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The sanctions are not the problem. Assad is

Bashar al-Assad, Syria's long-term dictator, is also presiding over the disaster.

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The sanctions are not the problem. Assad is

Bashar al-Assad, Syria's long-term dictator, is also presiding over the disaster. According to preliminary estimates, the earthquake in northern Syria claimed at least 3,500 lives; in fact, many more people may have died in the rubble.

A head of state has to find clear words, relentlessly name political failures, now it's about responsibility, about leadership - and Assad delivers: "For 600 years, colonization by the West has been based on killing and dispossessing people," he explains in an interview with Syrian state television as he visits a hospital in Aleppo on Saturday. The province was badly damaged by the earthquake - a fact that the West is now politicizing and actively preventing aid, Assad believes.

This is, to put it mildly, a very idiosyncratic analysis when you consider that Assad has been waging a merciless war against his own people with Russian support for a good twelve years. For this he has long been subject to sanctions from the West – which of course he would like to get rid of.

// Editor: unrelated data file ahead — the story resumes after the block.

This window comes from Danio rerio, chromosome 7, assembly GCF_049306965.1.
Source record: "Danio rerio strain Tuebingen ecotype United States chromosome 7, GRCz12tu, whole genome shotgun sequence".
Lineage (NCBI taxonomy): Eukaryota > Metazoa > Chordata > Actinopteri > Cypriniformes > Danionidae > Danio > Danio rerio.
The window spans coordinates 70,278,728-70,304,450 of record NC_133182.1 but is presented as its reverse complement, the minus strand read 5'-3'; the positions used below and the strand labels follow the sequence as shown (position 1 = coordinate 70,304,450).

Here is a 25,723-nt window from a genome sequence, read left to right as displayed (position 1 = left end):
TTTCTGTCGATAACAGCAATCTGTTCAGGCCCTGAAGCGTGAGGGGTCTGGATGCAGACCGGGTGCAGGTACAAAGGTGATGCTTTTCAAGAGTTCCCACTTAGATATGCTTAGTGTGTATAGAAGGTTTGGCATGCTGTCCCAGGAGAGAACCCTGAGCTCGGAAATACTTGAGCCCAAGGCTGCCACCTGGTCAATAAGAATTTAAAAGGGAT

That's why he presents himself as a statesman who tackles the crisis vigorously. According to his logic, the only thing standing between him and an adequate response to the emergency is that the West, with its import bans, is withholding the Syrian population from the urgently needed aid.

And so Assad also praised the doctors when he visited the hospital. They are "the heroes of the catastrophe". What he doesn't say is that one of his war tactics is to bomb hospitals in a targeted manner, one of the reasons why medical care in the earthquake region is so bad. With Russian help, the Syrian regime in Damascus controls around two-thirds of the country's territory, including Aleppo.

Then there are the extremely densely populated areas under rebel control in the Idlib region; this region was hit hardest by the earthquake. There is exactly one remaining border crossing open for UN humanitarian aid via Turkey. International appeals to the Syrian regime that the UN should be allowed to open and use the closed border crossings for humanitarian aid are being ignored in Damascus.

And that's exactly the problem. And not the sanctions, the lifting of which is now being demanded not only by the regime. These explicitly allow the import of aid supplies, they are not directed against the Syrian population. Everything else is propaganda. And Assad is very familiar with that.

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